'Bloodhound' Alberio calls it a career at 55
Lee Vague has never known a Woodbury Public Safety Department that didn't include Jay Alberio.
The two stood shoulder-to-shoulder the day Vague was sworn in as a rookie cop and Alberio was promoted to sergeant.
But for the first time in his career at Woodbury, Vague, now the city's Public Safety director, returns to work without Alberio at the police station. The 55-year-old investigative commander retired on Friday, Dec. 28, after 27 years with the department.
Vague reflected on his time with Alberio, who he called "the most talented detective I have ever met."
"Jay Alberio is renowned for being a bloodhound and being able to catch bad guys," he said.
An instrumental figure in solving many of Woodbury's major cases - including the arrest of convicted rapist Tony Jackson in 1997 - Alberio said he's always had an itch to get to the bottom of things.
"I just love to be able to solve the mystery," he said, joking that his desire to crack cases borders on the obsessive. "Maybe it's a disorder I have."
Turning serious, Alberio said catching criminals is serious business with a serious mission.
"I don't like to see people victimized," he said.
A former Marine, Alberio got his start in law enforcement as a reserve with Minneapolis police. He began with Woodbury in 1986, where he started out as a patrol officer. Through the years, he worked his way up through the ranks as a sergeant, patrol sergeant, investigator and, lastly, in his current role as investigations commander. In between, he has also worked in an administrative role for the department and spent a couple years working as a dual police officer-firefighter for Woodbury Public Safety.
But at no time during those years did the job become a drag for him.
In fact, with just two days to go in his career, Alberio still wasn't counting down the days.
"I've truly enjoyed coming to work," he said. "I've never gotten up and dreaded coming to work."
His attitude and enthusiasm for the job have shown through, Vague said. He said through the years, Alberio has been a mentor to many officers and detectives.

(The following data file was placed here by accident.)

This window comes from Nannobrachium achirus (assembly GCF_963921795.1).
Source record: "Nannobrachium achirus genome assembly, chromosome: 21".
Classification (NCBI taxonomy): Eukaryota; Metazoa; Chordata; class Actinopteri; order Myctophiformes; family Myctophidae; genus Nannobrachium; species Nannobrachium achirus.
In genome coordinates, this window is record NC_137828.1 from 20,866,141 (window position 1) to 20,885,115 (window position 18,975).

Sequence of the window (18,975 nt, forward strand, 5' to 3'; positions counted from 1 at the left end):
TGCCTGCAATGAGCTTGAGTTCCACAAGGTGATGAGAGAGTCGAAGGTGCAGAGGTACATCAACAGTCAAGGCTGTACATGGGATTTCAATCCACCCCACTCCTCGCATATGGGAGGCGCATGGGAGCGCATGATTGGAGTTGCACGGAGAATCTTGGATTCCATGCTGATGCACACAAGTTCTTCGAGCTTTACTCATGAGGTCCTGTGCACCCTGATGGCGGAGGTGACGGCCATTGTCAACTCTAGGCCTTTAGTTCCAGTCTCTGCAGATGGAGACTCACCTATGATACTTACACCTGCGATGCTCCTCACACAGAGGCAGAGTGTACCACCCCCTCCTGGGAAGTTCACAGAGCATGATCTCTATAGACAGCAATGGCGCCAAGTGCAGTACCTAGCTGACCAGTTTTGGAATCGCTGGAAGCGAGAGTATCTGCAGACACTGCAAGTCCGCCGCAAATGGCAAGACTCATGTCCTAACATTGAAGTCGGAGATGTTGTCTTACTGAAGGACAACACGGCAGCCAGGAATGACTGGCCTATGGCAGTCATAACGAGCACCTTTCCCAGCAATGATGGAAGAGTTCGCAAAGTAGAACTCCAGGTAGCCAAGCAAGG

"I think that's his legacy," he said.
The job has always meant being a beacon of responsibility, Alberio said. He follows a motto that he said he shared with his niece, a cop in Chaska.
"Everything you do - on and off duty - is a reflection on all of us in law enforcement," he said.
Over the years, Alberio has been involved in many of Woodbury's most notable criminal investigations.
That includes the arrest of Tony Jackson, who sexually assaulted a waitress at Sunsets in Woodbury, where he also worked.
"That was one of the more memorable ones," Alberio said.
Jackson, who was later convicted and sent to prison on consecutive sentences, was convicted on numerous other sex assaults around the Twin Cities.
Other cases Alberio worked on included the case of convicted murderer Tony Roman Nose and a group that piled up hundreds of thousands of dollars selling vehicles that had been purchased fraudulently using counterfeit cashier's checks.
But if there has been one constant through all those cases, Alberio said it has been the cooperation between agencies in collaring the crooks. He said inter-agency cooperation has only improved over the years and has been enhanced by technology.
"We do a lot better job of working together and sharing resources," Alberio said, adding that the exchange of surveillance photos has gone from a monthly flyer to a system where information is shared daily. "It's almost instant nowadays."
Alberio now moves on into a retirement phase that will begin with a nice, long month in Florida. What happens after that? He doesn't have firm plans, but has been exploring the possibility of working part-time at a local golf course and working in law enforcement training.
"I'm moving on to the next chapter," he said.
Patrol Cmdr. Scott Wills will step into Alberio's job in investigations. The retirement will mean promotions for a new patrol commander and a new patrol sergeant, though those decisions were still being made last week.